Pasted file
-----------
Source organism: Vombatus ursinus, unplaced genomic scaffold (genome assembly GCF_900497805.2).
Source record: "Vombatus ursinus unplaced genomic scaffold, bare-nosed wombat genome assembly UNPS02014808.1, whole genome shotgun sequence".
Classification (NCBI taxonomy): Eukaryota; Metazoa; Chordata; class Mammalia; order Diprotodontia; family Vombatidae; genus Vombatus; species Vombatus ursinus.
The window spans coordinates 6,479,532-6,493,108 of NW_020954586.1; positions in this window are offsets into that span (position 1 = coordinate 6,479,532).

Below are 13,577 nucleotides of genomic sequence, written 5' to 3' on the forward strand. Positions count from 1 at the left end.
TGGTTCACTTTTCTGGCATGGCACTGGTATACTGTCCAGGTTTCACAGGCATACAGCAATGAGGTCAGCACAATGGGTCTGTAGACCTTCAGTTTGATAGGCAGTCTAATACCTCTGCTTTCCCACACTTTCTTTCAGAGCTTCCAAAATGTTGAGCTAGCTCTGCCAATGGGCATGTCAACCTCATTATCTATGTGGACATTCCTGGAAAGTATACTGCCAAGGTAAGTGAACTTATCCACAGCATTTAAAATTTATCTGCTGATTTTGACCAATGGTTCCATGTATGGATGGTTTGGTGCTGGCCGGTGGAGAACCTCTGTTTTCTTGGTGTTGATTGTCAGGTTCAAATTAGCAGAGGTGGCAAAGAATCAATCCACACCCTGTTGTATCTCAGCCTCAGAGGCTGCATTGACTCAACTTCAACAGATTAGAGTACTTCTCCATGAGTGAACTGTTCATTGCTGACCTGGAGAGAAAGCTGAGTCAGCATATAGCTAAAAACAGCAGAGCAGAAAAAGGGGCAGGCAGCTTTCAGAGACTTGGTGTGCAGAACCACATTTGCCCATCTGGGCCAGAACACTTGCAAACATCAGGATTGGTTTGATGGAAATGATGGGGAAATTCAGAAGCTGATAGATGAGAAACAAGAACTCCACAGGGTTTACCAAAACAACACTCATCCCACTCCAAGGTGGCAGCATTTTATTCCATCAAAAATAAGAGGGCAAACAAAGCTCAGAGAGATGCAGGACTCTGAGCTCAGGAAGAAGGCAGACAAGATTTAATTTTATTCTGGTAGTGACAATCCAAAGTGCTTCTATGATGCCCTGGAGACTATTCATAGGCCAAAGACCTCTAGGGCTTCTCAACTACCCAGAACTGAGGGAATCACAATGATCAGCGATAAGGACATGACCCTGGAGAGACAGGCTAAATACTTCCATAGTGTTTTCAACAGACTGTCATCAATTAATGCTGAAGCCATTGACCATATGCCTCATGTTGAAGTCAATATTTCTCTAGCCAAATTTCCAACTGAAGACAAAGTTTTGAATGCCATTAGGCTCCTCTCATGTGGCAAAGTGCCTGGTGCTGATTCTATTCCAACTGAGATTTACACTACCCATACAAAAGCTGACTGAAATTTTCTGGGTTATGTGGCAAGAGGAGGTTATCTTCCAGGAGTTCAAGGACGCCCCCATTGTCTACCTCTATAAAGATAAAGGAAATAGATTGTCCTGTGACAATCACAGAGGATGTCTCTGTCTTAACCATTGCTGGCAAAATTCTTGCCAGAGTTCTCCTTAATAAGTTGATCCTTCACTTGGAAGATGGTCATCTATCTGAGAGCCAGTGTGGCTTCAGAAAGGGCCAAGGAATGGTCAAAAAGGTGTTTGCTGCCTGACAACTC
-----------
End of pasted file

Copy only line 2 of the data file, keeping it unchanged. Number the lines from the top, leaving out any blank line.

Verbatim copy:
Source record: "Vombatus ursinus unplaced genomic scaffold, bare-nosed wombat genome assembly UNPS02014808.1, whole genome shotgun sequence".